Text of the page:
I want the truth!
You can’t handle the truth!
So goes the memorable dynamic exchange between Tom Cruise and Jack Nicholson in the 1992 movie A Few Good Men. We, at least most of us, sympathize with Cruise’s character as he pushes relentlessly, risking his reputation and career in, pursuit of the truth. But do we really want the truth?
The Galileo Effect. Aristotle was smart. Considered by most historians to be a genius. But he was wrong about one thing. He taught that that heavier objects fall faster than lighter ones. Galileo proved that wrong. We now know that the equivalence principle proves all objects fall at the same rate in a gravitational field. A-dog was big time wrong. Galileo also challenged the Catholic Church. Yes, he dared to contest the church’s position of a geocentric world. He too proved that to be wrong.
What about the team captain principle? You know, appoint or assign several players to the role of team captain and you’ll have your internal leadership problem solved. Or, at least somewhat solved.
Dead wrong. Those, coaches and leadership educators that cling to the team captain model are on the wrong end of the 21st Century practice of peer leadership. Dead wrong. Well, educators like Jeff Janssen, still the most popular in the field of athletics, are compelled to defend their models built in the 20th Century. But today we know soooo much more.
Today, we know that everyone can, and will, become a leader; even if it’s simply in their own household as a parent. Simple example, but if you feel the need to put down the idea of everyone learning to lead you are dead wrong. And I’m willing to deal with the backlash.
Let me reply by saying that modern science—neuroscience—proves that peer-to-peer interactions produce higher quality solutions to problems than alone or even peer-to-superior relations. And get this; the solutions are produced at a quicker rate than when the challenge is taken on by a lone wolf. Oh, let’s not forget that anxiety inhibits learning. And our studies show anxiety is greater when people don’t know how others will respond to their leadership. Yes, a leader in every locker solves this.That said…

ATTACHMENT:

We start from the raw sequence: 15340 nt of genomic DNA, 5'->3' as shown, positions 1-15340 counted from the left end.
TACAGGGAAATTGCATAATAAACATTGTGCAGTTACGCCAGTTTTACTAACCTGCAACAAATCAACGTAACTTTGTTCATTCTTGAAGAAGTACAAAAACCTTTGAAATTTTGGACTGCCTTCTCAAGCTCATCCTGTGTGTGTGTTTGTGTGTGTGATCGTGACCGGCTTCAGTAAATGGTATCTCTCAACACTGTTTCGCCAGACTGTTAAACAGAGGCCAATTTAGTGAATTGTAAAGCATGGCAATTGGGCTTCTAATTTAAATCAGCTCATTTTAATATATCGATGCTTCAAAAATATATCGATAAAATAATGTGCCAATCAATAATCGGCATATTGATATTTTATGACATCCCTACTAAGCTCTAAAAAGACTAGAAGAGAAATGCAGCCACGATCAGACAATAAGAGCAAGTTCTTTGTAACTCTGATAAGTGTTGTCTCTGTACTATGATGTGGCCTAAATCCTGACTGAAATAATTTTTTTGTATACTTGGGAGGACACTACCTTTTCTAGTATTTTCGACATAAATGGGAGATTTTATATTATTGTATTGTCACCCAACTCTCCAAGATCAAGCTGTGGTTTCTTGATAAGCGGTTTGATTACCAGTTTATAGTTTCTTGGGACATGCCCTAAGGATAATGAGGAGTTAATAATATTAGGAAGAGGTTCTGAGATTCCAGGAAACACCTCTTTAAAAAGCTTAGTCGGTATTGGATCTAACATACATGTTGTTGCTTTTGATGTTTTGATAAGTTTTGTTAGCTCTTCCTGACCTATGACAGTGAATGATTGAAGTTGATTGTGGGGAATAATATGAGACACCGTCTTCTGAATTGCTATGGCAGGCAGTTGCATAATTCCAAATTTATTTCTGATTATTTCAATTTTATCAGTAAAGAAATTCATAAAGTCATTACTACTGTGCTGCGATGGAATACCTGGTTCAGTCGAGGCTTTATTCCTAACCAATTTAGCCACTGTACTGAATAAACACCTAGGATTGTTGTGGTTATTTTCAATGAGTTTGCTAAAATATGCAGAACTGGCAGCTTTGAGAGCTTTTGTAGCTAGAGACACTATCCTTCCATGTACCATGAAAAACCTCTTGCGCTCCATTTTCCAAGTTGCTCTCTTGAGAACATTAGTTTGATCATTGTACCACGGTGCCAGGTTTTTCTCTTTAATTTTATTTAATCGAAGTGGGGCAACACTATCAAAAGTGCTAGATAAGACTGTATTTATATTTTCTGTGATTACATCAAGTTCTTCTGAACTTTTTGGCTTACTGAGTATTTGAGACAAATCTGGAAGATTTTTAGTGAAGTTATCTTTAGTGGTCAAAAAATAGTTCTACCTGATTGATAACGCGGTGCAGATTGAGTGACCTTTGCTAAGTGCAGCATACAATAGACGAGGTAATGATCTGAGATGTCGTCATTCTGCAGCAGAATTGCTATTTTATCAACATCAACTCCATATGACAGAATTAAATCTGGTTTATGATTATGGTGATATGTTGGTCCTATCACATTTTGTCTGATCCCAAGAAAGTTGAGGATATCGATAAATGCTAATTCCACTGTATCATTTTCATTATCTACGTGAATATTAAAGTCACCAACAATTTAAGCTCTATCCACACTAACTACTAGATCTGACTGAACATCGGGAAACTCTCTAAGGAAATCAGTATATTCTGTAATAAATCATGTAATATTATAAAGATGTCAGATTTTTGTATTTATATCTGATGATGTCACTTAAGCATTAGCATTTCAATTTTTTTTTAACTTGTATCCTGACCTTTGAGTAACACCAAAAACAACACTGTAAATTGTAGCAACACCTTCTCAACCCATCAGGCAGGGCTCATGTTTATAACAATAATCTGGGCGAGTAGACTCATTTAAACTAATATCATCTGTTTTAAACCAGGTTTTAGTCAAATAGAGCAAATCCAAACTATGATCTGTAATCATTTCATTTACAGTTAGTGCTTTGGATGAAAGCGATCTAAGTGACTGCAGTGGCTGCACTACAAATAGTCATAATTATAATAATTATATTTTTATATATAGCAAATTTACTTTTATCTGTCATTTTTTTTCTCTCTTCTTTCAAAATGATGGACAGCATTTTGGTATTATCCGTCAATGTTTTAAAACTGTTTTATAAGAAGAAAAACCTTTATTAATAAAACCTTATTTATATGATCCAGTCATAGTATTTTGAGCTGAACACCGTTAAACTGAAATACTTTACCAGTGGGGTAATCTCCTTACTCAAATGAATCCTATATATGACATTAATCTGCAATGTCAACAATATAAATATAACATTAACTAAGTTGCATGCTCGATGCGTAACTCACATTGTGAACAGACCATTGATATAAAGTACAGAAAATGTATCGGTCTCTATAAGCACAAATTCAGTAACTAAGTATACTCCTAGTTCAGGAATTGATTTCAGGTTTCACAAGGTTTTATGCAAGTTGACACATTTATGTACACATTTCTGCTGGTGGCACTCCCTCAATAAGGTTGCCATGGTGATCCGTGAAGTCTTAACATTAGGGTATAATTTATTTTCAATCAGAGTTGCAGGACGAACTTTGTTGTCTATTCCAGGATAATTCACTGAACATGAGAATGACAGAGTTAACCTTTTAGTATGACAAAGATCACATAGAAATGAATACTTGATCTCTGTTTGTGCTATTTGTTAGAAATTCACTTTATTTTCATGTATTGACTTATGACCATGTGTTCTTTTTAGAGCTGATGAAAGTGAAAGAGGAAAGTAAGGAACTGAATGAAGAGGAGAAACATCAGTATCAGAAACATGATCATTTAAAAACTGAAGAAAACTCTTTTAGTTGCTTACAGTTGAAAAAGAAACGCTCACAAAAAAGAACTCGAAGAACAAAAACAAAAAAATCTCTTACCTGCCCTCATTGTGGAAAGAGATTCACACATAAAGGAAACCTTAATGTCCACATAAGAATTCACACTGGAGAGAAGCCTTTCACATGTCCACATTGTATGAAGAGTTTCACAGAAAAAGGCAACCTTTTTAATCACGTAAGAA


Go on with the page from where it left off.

Mankind has proven resistant to change, regardless of the evidence. We favor “facts” that conform to our views, even in the face of conflicting information or outright contradiction. Genuine challenges to established wisdom cause turmoil, because they impeach the establishment and its undeniable “truths.” So in a world of constant change, we paradoxically find a recalcitrant world. The traditional practice of team captains marches on.
And let’s face it, a leader in every locker is heresy to most coaches. I’ve presented my findings and suggestions to many coaches, and audiences are quick to hark on the past. “If it worked for Bob Knight, it’ll work for me.” But what if everything you learned is wrong?
Remember, when Galileo and his telescope publicly challenged the geocentric view of the universe—established and accepted as Catholic dogma—the outcry was fanatical. He was eventually arrested, tried, and imprisoned for this act. Heresy said the masses. Sadly, he died while under house arrest.
Fortunately, objecting to poor theory or unfounded knowledge is far less dangerous today. My research findings are clear; a leader in every locker trumps a few leaders in a few lockers. However, this only happens when the coach takes responsibility for creating a learning environment in which every student-athlete feels accepted in their leadership role.
But have we really overcome our tendency to condemn those who challenge a new view of the world. The unfortunate reality is that even with overwhelming evidence to the contrary, there are many who perpetually lay faith in existing truths—which are no longer, in fact, supported by scientific investigation. My guess is it will be about another decade before the mainstream coach is ready to accept the role of leadership educator and educate every student-athlete to become a leader.